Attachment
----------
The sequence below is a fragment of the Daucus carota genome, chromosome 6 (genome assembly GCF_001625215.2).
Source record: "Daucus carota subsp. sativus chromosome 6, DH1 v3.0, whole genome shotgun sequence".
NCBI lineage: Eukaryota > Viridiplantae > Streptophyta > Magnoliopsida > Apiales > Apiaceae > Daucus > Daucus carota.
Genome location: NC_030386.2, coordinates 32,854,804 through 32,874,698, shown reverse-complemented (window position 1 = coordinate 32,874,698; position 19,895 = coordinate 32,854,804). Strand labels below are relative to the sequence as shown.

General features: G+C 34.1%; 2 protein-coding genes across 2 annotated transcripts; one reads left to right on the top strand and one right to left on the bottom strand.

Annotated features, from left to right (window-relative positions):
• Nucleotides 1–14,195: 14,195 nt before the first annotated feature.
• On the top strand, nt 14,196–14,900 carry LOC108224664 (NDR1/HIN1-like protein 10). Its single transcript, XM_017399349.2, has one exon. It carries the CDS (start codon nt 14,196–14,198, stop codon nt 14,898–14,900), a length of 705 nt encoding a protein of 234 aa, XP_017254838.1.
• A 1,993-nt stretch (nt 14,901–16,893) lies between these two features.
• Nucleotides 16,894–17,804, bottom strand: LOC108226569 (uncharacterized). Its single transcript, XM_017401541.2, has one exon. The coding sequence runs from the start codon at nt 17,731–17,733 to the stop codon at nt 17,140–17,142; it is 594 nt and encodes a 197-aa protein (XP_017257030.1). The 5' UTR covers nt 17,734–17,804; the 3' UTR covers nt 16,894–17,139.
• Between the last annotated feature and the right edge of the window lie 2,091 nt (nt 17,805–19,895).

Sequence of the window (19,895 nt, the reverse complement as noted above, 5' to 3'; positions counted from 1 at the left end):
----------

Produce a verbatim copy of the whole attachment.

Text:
The sequence below is a fragment of the Daucus carota genome, chromosome 6 (genome assembly GCF_001625215.2).
Source record: "Daucus carota subsp. sativus chromosome 6, DH1 v3.0, whole genome shotgun sequence".
NCBI lineage: Eukaryota > Viridiplantae > Streptophyta > Magnoliopsida > Apiales > Apiaceae > Daucus > Daucus carota.
Genome location: NC_030386.2, coordinates 32,854,804 through 32,874,698, shown reverse-complemented (window position 1 = coordinate 32,874,698; position 19,895 = coordinate 32,854,804). Strand labels below are relative to the sequence as shown.

General features: G+C 34.1%; 2 protein-coding genes across 2 annotated transcripts; one reads left to right on the top strand and one right to left on the bottom strand.

Annotated features, from left to right (window-relative positions):
• Nucleotides 1–14,195: 14,195 nt before the first annotated feature.
• On the top strand, nt 14,196–14,900 carry LOC108224664 (NDR1/HIN1-like protein 10). Its single transcript, XM_017399349.2, has one exon. It carries the CDS (start codon nt 14,196–14,198, stop codon nt 14,898–14,900), a length of 705 nt encoding a protein of 234 aa, XP_017254838.1.
• A 1,993-nt stretch (nt 14,901–16,893) lies between these two features.
• Nucleotides 16,894–17,804, bottom strand: LOC108226569 (uncharacterized). Its single transcript, XM_017401541.2, has one exon. The coding sequence runs from the start codon at nt 17,731–17,733 to the stop codon at nt 17,140–17,142; it is 594 nt and encodes a 197-aa protein (XP_017257030.1). The 5' UTR covers nt 17,734–17,804; the 3' UTR covers nt 16,894–17,139.
• Between the last annotated feature and the right edge of the window lie 2,091 nt (nt 17,805–19,895).

Sequence of the window (19,895 nt, the reverse complement as noted above, 5' to 3'; positions counted from 1 at the left end):